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29-05-2021 | Uitgave 12/2021

Quality of Life Research 12/2021

Trends in health-related quality of life of female breast cancer survivors using the Medical Expenditure Panel Survey (MEPS), 2008–2016

Tijdschrift:
Quality of Life Research > Uitgave 12/2021
Auteurs:
Inimfon Jackson, Paul Rowan, Nikhil Padhye, Lu-Yu Hwang, Sally W. Vernon
Belangrijke opmerkingen

Supplementary Information

The online version contains supplementary material available at https://​doi.​org/​10.​1007/​s11136-021-02895-1.

Publisher's Note

Springer Nature remains neutral with regard to jurisdictional claims in published maps and institutional affiliations.

Abstract

Purpose

In recent years, breast cancer detection and treatment have advanced. As a result, increased attention to breast cancer survivorship should have improved their health-related quality of life (HRQoL). Our aim was to examine the trends in the HRQoL of female breast cancer survivors between 2008 and 2016, to determine whether or not the increased focus on survivorship has translated into improved HRQoL. Furthermore, stratified analyses were conducted by race/ethnicity and age group and these were compared to a similar group of women without a breast cancer history.

Methods

Repeated cross-sectional analyses using the Medical Expenditure Panel Survey between 2008 and 2016 were conducted. Pooled ordinary least squares (OLS) regression was used to examine the trends in physical component scores (PCS-12) and mental component scores (MCS-12) among breast cancer survivors and a similar population of women without a breast cancer history. Analyses stratified by race/ethnicity and age group were also conducted.

Results

Among breast cancer survivors, after adjusting for confounders, there was no change in PCS-12 scores over time, but the MCS-12 scores increased by 0.27 points (95% CI 0.09–0.45). Those without a history of breast cancer had mean PCS-12 scores that were 0.13 points greater each year (95% CI 0.02–0.24) while their mean MCS-12 scores were 0.10 (95% CI 0.00–0.21) points greater each year. After stratifying by race/ethnicity, Hispanic breast cancer survivors had a small increase in PCS-12 (β: 0.65; 95% CI 0.01–1.29), and MCS-12 scores (β: 0.70; 95% CI 0.06–1.33) over time. Similar small effects were found when stratified by age group, both among breast cancer survivors and those without a history of breast cancer. The younger age group (< 50 years) reported poorer MCS-12 than the older population (age 50 years and above).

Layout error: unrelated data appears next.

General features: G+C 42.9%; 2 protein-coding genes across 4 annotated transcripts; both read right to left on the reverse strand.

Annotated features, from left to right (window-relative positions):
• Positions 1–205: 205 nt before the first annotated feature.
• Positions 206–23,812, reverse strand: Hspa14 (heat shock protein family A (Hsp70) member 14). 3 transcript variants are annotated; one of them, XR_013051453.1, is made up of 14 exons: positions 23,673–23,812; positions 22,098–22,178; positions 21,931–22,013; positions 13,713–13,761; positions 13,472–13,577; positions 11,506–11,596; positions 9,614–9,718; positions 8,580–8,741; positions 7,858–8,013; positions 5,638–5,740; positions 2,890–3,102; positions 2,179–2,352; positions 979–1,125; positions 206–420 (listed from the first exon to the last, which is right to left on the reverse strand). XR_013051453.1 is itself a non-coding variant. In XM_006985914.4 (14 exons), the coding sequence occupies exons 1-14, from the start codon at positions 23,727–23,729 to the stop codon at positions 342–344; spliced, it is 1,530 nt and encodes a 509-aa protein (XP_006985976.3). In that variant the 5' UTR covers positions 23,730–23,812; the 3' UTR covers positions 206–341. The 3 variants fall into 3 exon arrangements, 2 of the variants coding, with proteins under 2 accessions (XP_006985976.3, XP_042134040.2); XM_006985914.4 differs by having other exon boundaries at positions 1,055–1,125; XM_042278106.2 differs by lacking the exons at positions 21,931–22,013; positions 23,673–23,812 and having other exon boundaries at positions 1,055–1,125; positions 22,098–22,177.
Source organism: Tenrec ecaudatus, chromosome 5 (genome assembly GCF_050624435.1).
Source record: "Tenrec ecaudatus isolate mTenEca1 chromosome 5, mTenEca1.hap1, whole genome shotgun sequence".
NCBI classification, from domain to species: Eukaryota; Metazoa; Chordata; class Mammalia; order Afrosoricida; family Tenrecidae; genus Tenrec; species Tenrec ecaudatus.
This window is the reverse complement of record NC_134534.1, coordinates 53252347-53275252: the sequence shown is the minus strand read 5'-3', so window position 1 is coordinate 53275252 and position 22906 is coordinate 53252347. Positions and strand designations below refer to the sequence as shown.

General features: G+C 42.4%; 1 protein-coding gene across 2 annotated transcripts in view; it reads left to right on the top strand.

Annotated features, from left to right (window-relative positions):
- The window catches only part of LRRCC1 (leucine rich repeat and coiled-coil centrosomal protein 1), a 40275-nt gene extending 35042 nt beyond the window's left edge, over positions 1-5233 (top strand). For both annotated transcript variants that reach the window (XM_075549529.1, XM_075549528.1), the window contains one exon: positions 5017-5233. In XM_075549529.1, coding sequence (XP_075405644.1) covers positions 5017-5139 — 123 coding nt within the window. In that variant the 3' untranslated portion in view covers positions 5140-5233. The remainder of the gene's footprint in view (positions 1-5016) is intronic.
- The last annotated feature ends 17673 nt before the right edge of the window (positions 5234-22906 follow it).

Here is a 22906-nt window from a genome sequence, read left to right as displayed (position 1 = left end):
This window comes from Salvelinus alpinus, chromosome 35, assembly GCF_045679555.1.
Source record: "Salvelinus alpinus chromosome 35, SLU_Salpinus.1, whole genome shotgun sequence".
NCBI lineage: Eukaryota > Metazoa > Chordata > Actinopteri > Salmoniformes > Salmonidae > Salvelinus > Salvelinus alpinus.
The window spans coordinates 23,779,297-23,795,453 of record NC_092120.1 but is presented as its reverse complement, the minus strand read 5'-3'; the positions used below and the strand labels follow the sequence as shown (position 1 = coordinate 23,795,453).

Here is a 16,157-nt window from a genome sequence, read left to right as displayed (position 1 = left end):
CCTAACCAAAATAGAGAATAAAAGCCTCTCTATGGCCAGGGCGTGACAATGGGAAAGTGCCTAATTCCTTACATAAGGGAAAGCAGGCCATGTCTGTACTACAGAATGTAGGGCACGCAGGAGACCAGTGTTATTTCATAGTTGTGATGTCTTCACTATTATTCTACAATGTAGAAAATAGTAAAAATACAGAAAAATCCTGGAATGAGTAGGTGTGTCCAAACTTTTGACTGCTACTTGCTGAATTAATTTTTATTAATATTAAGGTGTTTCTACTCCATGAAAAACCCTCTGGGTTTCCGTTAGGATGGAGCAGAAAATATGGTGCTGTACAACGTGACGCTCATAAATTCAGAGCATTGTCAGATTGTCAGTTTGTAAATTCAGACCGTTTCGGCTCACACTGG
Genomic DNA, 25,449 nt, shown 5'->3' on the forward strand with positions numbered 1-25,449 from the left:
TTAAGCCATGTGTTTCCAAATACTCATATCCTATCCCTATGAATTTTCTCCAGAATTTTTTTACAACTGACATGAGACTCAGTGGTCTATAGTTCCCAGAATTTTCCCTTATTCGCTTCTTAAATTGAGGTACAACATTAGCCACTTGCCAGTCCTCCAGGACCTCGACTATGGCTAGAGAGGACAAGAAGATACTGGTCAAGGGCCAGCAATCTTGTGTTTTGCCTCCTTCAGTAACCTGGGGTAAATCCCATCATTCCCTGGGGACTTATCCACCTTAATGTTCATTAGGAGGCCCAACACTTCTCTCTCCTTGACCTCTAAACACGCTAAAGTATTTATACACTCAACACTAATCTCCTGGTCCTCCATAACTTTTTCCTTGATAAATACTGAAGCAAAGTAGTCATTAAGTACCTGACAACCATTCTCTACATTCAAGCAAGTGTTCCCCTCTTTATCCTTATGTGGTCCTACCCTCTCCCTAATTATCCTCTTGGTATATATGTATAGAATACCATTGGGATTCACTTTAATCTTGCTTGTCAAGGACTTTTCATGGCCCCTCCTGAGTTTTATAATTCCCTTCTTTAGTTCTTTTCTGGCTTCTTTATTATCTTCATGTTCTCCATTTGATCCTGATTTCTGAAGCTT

Conclusion

Our study generated findings showing the trends in the HRQoL of breast cancer survivors and compared these to a similar population of women without a history of breast cancer. This paper highlights the importance of focusing on the mental health of young breast cancer survivors to improve their prospects at a good quality of life post-breast cancer diagnosis and treatment.

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